Monday, November 19, 2007

Visiting Mount Rainier this winter?

The snow has finally started to fall in Longmire, triggering a serious tilt towards winter-related activities and operations. During a normal season, 200-300 climbers attempt Rainier's summit between Dec. 21 and Mar. 21. Though the success rate is quite low (sometimes 10%), many climbers use this mountain as a training ground for other peaks, particularly Denali. And after last year's flood closure, many folks are already making upper mountain plans for this winter. If you're one those people, HEADS UP because things have changed.

If you plan to be in the Paradise area between now and next April, the NPS has changed a few winter regulations that will likely affect you. The changes are because of the ongoing construction project in the upper parking lot. The primary difference is that self registration has been eliminated and that ALL overnight parking will require a parking pass.

Permits: All climbers, backpackers, skiers and any other overnight visitors must obtain a wilderness permit from either the Longmire Museum (9-4 daily) or the Jackson Visitor Center (open 10-5 on Sat/Sun). SELF REGISTRATION (out of Paradise) is NO LONGER available during the winter 2007/2008 season.

Parking: There are only 18-20 OVERNIGHT parking spots available at Paradise. Nine of those spots are designated for campers who are staying in the immediate Paradise area (think Boy Scouts, large groups, etc). The remaining 9-11 are available for other overnight visitors (think skiers, climbers and those who venture beyond the immediate Paradise area). ALL vehicles MUST have a parking pass or risk being ticketed and "booted" ("boots" are designed to lock your wheel requiring you to talk with a ranger before you can get the "boot" removed). Parking passes are free and issued when registering for a permit. Visitors will not be able to get an overnight permit unless there is a parking spot available! Therefore, it is strongly recommended that you carpool AND arrive early for your permit, particularly on busy/nice weekends and holidays.

If you're a "mid-week" type person, it is unlikely that these new regulations will adversely affect you as there is more than enough parking available. Generally speaking, visitation to to Paradise between Sunday evening and Saturday morning is low (i.e. dead). Also, keep in mind that the gate at Longmire is locked nightly. So if you're stuck in Longmire waiting for the snowplows to clear the road in the morning, get your permit at the Longmire Museum.

Monday, November 12, 2007

Weather, Roads, Parking

A storm pummels the mountain as winter finally plays a more serious hand. High winds were measured at Camp Muir today. For 12 hours, the weather telemetry station recorded 100+ MPH wind gusts; 10 of those hours had sustained averages above 90 MPH! Currently, it's snowing at Paradise. Until Sunday (Nov 11th) the weather over the last few weeks has been rather mild with very little precipitation and long stretches of clear skies. The early October snow storms that resulted in great skiing largely disappeared, until today. The current forecast for the week calls for cold temps and more precipitation.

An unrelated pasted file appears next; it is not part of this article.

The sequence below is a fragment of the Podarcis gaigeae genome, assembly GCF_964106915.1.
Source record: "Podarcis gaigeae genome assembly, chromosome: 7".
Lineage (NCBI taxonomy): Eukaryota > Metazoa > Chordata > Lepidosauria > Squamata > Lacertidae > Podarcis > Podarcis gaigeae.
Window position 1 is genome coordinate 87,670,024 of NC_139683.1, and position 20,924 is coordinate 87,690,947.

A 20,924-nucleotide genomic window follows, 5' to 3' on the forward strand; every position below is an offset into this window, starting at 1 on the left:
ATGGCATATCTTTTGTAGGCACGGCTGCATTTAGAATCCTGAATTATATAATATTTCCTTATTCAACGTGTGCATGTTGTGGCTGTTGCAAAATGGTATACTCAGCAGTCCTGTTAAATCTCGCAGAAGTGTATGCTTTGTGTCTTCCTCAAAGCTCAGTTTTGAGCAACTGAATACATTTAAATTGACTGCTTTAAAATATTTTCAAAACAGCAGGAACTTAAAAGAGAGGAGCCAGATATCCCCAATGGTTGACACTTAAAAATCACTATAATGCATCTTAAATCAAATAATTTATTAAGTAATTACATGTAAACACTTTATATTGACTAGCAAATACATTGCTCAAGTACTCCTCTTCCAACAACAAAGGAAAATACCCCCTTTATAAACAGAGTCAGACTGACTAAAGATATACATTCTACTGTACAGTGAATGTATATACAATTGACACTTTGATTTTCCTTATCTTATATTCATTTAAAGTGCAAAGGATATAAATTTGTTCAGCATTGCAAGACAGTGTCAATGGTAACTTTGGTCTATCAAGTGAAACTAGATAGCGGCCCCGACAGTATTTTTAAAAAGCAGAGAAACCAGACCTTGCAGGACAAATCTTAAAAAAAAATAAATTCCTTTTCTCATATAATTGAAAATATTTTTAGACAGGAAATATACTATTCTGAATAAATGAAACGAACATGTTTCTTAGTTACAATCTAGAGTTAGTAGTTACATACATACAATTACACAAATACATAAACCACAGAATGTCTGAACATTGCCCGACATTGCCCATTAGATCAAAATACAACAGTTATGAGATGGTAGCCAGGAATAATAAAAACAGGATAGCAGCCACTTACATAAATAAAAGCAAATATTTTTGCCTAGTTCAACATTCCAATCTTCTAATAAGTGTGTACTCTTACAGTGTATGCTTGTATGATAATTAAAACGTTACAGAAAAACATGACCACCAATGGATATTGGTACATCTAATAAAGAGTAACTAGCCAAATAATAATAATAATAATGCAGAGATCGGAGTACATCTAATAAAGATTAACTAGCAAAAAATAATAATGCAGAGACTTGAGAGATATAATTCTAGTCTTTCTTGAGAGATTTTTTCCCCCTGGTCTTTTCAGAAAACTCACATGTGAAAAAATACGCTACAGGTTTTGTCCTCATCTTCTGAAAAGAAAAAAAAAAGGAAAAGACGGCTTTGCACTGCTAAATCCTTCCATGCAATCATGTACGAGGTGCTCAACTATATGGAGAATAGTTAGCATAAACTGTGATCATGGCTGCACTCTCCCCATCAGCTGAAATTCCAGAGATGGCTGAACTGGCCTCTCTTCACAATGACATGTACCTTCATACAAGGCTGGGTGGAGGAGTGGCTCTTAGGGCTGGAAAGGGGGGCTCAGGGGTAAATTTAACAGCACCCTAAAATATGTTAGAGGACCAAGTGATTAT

The normal procedure for "climber" self registration will likely be suspended this winter with the recent report that overnight parking at Paradise is likely to be limited. The current plan calls for 18-20 overnight parking spots - TOTAL... Nine of those spots will be set aside for "campers." Those are folks who "dig in" around the immediate Paradise area - i.e. 1/4 mile from the parking lot. Stay tuned if you intend to climb on weekends, it's likely to be tight.

Detailed road updates - Nisqually to Paradise: closed nightly at Longmire, the uphill gate locks at 4:30 pm. HWY 410: (Chinook and Cayuse Pass) open, however the road to White River and Sunrise is closed at Mather Wye. HWY 123: (Cayuse Pass to Ohanapecosh) closed. The Carbon River Road remains closed from the flood damage; HWY 165 to Mowich Lake is closed at Paul Peak Trailhead.

Pickles: The sadly fated Cascade Fox is gaining internet attention judging by the number of hits, links and web traffic. I wonder if there should be a Mount Rainier Animal Stories blog? (See HWO, NWH, and Backpacker)? It reminds me of our Ingraham Flats bear, which everyone seemed to love.

Wednesday, November 07, 2007


This is a macabre post, so avert your eyes (or check out this site) if you don't like to think about anything really, really, really cute being injured, shot or killed!

As you can see, we have "Pickles." Pickles is a Cascade Fox. And unless you're an insensitive brute, most people would consider him a very adorable little guy. The problem is, Pickles was so charming, that he attracted a lot of friends, and with those friends came problems. This week, Pickles had to be euthanized (i.e. shot) because he was seriously injured. The general feeling is that he was injured because he was fed by humans.